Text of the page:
by Michael Siemsen
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Frederick is a demon. Born in Maryland in the early 1980's, he hasn't a clue where he came from or why, but feels an irresistible desire to occupy a human body. Once inside, he finds the previous occupants' consciousness and memories forever erased, an inevitable side effect that gives Frederick pause when switching bodies, but not so much as to truly halt his ongoing enjoyment of human lives. In various bodies, he travels the world for decades--aimless--sampling cultures and experiencing life from the points of view of males, females, young, old, rich, poor. Now, Frederick has an urge to return to his roots in America, explore the mystery of his origin, find someone to love, and settle down for a while. In his hometown, his mission bears fruit much faster than he expected, as person after person presents themselves, and following his impulses, he is lead directly to love, tragedy, answers, and the humanity he never knew he wanted.
A Warm Place to Call Home by Michael Siemsen is a glimpse into the life of Frederick. Frederick is a demon who came into existence in the eighties. Told in first person, he shares with us his experiences as he possesses a man name Joseph Cling in his search for love. Unique, shocking and wonderfully paced I could not but this odd little tale down and consumed it in a single evening. Three-word review: different, intriguing and twists.
From the very first pages Fredrick the demon talks to the reader. He shares his origin, the horrors, and the travels. He is in your face, brutally honest and sometimes hilariously funny. Then he shares his quest for love and his experience as Joseph Cling. The tale that unfolds has moments of romance, fear, and shock. It is in your face at times, disturbing, and wholly addicting.
Frederick is such an unusual character and has a strong voice. He shares his opinions and concerns without any buffer and doesn’t apologize for anything. At first, he wasn’t very likable, and he admits this. As we spend time with him, and the author peels back his layers we discover there is more to him then the cold, crass character he presents to us in the beginning. Frederick feels at home in Joseph’s skin, and we get to experience a lot of “firsts” with him. Melanie is the love interest, and while not as fleshed out, she was an interesting character with her own voice. Family and friends both complicate and enhance his life while adding some suspense and drama.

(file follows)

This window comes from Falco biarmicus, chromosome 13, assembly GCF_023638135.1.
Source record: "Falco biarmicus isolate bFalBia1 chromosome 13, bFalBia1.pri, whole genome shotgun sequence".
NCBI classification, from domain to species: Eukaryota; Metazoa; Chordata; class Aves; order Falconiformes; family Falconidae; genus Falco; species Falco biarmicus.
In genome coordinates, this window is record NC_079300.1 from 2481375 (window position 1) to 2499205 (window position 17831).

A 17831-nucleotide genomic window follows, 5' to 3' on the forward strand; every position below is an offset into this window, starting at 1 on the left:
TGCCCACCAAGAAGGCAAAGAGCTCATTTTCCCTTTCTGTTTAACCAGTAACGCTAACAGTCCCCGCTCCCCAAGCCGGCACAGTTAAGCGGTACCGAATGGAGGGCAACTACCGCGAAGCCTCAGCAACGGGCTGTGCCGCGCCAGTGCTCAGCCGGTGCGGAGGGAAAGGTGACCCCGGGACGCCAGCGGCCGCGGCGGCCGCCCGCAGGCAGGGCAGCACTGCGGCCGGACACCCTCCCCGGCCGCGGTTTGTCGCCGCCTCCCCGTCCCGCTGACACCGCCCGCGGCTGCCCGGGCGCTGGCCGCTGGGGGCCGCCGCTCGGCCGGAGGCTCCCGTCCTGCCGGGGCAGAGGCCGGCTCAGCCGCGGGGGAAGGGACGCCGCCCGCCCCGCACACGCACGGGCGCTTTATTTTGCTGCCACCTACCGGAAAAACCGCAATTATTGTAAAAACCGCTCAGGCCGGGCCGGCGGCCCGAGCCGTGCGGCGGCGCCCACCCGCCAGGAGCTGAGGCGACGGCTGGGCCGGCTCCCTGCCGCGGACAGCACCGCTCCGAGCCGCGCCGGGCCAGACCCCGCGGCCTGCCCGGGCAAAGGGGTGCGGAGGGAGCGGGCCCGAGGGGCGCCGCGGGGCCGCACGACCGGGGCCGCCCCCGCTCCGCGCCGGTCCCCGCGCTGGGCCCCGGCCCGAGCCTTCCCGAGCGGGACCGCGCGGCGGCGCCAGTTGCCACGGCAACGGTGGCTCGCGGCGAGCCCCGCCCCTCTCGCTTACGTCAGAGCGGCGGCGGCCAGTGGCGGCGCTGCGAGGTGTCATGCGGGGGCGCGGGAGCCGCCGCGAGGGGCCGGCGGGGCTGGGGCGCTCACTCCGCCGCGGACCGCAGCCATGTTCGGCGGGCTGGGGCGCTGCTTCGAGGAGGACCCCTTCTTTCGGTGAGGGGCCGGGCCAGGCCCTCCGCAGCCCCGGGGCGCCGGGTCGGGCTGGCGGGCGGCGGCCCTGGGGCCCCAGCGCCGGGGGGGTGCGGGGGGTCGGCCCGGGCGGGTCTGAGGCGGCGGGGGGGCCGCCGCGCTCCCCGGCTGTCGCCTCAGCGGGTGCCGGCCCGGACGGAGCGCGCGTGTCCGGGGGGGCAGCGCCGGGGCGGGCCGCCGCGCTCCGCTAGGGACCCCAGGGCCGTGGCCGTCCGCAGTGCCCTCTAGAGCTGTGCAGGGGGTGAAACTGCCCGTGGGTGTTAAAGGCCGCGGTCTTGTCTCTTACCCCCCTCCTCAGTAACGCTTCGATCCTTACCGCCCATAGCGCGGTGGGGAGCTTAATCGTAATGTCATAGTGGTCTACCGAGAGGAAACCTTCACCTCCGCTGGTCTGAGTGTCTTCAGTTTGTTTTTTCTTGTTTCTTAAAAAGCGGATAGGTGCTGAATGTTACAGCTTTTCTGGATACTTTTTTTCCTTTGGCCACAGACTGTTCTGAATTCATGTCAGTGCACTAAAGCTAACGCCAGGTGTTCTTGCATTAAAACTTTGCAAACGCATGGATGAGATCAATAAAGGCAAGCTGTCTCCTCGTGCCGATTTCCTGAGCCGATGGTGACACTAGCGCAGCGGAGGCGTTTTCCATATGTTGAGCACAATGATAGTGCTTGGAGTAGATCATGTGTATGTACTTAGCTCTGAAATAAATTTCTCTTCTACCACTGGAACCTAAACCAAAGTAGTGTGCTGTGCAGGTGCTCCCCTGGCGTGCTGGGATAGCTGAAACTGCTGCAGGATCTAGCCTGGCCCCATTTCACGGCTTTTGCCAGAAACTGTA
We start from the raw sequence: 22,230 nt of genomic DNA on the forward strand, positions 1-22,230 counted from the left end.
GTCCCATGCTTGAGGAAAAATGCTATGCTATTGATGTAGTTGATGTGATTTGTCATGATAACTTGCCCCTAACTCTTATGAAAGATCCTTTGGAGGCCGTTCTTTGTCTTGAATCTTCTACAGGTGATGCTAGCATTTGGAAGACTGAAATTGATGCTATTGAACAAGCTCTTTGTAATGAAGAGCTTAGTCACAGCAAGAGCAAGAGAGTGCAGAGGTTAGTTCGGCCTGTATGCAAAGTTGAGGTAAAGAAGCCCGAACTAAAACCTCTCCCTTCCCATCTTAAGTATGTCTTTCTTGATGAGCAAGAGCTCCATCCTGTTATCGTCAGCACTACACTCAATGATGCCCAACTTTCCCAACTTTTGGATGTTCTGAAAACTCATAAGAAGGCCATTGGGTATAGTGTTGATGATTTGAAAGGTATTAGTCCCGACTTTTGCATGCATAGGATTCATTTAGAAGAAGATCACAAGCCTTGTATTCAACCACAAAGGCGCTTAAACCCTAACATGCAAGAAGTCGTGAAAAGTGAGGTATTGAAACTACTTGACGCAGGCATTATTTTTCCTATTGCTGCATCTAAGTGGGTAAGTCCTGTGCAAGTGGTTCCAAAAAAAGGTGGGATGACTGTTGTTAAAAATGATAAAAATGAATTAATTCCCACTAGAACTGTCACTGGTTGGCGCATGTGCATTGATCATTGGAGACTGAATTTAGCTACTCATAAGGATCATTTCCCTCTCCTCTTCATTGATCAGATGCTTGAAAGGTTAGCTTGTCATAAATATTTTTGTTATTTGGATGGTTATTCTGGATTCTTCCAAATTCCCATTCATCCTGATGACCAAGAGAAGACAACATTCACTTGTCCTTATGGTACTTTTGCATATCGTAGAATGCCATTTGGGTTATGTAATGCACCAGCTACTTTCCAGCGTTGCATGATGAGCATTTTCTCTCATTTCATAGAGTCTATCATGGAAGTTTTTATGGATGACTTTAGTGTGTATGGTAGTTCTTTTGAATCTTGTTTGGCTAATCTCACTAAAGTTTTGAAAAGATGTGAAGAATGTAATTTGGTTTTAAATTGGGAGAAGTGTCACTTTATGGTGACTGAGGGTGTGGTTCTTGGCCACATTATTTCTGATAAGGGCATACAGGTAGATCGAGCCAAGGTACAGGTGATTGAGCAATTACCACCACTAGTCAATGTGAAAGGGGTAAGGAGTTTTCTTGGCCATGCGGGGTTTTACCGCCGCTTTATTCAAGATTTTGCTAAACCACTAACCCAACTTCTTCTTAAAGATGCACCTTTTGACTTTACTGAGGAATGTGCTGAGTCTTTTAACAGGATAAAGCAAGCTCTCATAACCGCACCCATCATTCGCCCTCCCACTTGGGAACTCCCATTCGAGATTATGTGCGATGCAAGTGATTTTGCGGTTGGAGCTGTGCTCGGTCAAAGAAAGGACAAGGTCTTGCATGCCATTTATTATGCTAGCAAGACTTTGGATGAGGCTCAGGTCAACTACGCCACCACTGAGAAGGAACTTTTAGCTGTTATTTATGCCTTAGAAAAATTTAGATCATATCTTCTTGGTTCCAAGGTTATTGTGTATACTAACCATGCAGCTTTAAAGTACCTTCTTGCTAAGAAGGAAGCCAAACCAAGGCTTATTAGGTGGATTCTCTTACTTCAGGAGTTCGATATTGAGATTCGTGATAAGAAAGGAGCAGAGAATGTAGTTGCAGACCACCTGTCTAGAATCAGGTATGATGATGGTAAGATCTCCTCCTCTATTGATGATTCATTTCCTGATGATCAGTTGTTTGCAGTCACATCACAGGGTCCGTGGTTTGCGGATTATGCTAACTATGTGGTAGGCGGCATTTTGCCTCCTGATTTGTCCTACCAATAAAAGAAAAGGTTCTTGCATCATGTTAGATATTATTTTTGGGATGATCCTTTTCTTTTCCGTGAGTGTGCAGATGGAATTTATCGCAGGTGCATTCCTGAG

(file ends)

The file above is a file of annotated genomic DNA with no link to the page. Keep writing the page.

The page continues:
A Warm Place to Call Home has such a unique concept and delivery. Frederick holds nothing back as he shares this glimpse at his life as Joseph Cling. At times, it is shocking, and other times, completely sentimental. Michael Siemsen holds nothing back from the reader and sometimes, I squirmed in my seat or scrunched my nose as Fredrick shared some detail he observed. His delivery was unapologetic as he shared even the most private details with us. I was impressed with the way he revealed Fredrick to us and slowly made me feel for this demon. There were clever twists and turns that I never saw coming. I loved how it tied into things we learned in the beginning and the details all clicked in to place. The tale contains adult content including sex, violence, and language. There is a love story after all Fredrick is in search of love, but it doesn’t follow any traditional tropes. Siemsen gives us an open-ended conclusion. I think it really worked for this tale, and of course, leaves open the possibility of more tales from Fredrick.
A Warm Place to Call Home offers the reader a unique glimpse into the life of a demon, and perhaps a few life lessons. Incredibly captivating it is a tale you will remember long after you close the book.
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